X turns out to be the reciprocal of the standard evenness measure mentioned above, EF0, 1 = eH /S. If use diversity of order 2, the inverse Simpson concentration, X is
X = S/ 2D = 0D/ 2D
which is also the reciprocal of a standard evenness measure EF0, 2 (“E1/D” in [3]). X may therefore be considered a measure of inequality (“unevenness”). We will call it the “inequality factor of orders zero and q” and write it as IF0, q. The general expression for the inequality factor of orders 0 and q, with q > 0, is
Diversity 02 00207 i005
The evenness factor EF0, q of Section 2 turns out to be the reciprocal of IF0, q:
Diversity 02 00207 i006
We can check that the inequality factor really is independent of the diversity qD. Suppose we are told only that the value of qD is 20. We can infer that S must be greater than or equal to 20 (since 0D> = qD for all q > 0). Yet this only tells us that IF0, q must be greater than or equal to unity, which we already knew since this is always the case. If we were told instead that qD was 40, we would still only be able to say that IF0, q must be greater than or equal to unity. Knowing qD gives us no information about IF0, q. The same sort of argument applies if we are told the value of IF0, q. Knowing that IF0, q equals 5 tells us nothing about the value of qD. Therefore the diversity of order q (q > 0) and the inequality factor are mathematically independent (they form a Cartesian product space). The partitioning theorem has given us the unique decomposition of species richness into independent diversity and inequality components. The evenness factor EF0, q, which is the reciprocal of IF0, q, must therefore also be independent of diversity, since monotonic transformations like taking the reciprocal do not affect independence.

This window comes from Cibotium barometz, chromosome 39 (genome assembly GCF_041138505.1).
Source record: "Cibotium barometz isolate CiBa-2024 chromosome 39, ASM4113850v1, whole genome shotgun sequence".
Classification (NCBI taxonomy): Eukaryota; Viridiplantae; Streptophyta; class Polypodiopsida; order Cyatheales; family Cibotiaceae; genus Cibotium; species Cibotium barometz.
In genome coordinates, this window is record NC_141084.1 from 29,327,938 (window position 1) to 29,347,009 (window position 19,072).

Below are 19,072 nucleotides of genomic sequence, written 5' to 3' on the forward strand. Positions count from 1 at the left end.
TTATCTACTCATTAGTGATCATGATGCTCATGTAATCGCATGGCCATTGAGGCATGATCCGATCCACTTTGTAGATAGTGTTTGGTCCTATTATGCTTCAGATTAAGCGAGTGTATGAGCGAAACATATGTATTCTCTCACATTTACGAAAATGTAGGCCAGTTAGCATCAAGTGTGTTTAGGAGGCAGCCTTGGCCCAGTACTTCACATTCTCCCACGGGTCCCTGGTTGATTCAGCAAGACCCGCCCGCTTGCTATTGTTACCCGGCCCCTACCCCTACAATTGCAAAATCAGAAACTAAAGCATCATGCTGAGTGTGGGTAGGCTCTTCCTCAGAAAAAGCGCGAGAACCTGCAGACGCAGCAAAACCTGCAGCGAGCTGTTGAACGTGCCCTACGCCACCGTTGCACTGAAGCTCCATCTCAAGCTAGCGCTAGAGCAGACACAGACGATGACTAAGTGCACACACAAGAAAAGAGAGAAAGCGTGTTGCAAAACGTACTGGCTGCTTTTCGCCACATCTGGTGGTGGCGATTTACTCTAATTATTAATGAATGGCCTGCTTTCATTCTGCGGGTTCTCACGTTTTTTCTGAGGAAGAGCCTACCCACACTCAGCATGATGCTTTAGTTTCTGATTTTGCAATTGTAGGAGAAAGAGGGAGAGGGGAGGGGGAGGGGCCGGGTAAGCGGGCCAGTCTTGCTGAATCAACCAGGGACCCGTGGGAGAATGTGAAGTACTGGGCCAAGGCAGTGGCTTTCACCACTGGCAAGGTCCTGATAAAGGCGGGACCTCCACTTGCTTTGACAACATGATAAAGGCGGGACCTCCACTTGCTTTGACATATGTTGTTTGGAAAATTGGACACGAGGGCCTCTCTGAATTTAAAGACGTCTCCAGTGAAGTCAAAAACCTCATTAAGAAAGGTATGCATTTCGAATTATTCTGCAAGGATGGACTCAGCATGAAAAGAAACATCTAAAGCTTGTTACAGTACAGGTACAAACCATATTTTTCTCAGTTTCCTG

This derivation shows that some popular evenness measures are justified theoretically, but it also shows that they have not been correctly interpreted. Ecologists have not really been partitioning diversity into independent richness and evenness components. Ecologists have actually been partitioning richness into independent higher-order diversity and inequality or evenness components. This shows that one of the most often repeated requirements of evenness measures, that they be independent of S, needs to be reconsidered. Figure 1 gives some simple species-abundance graphs and their inequality and evenness factors.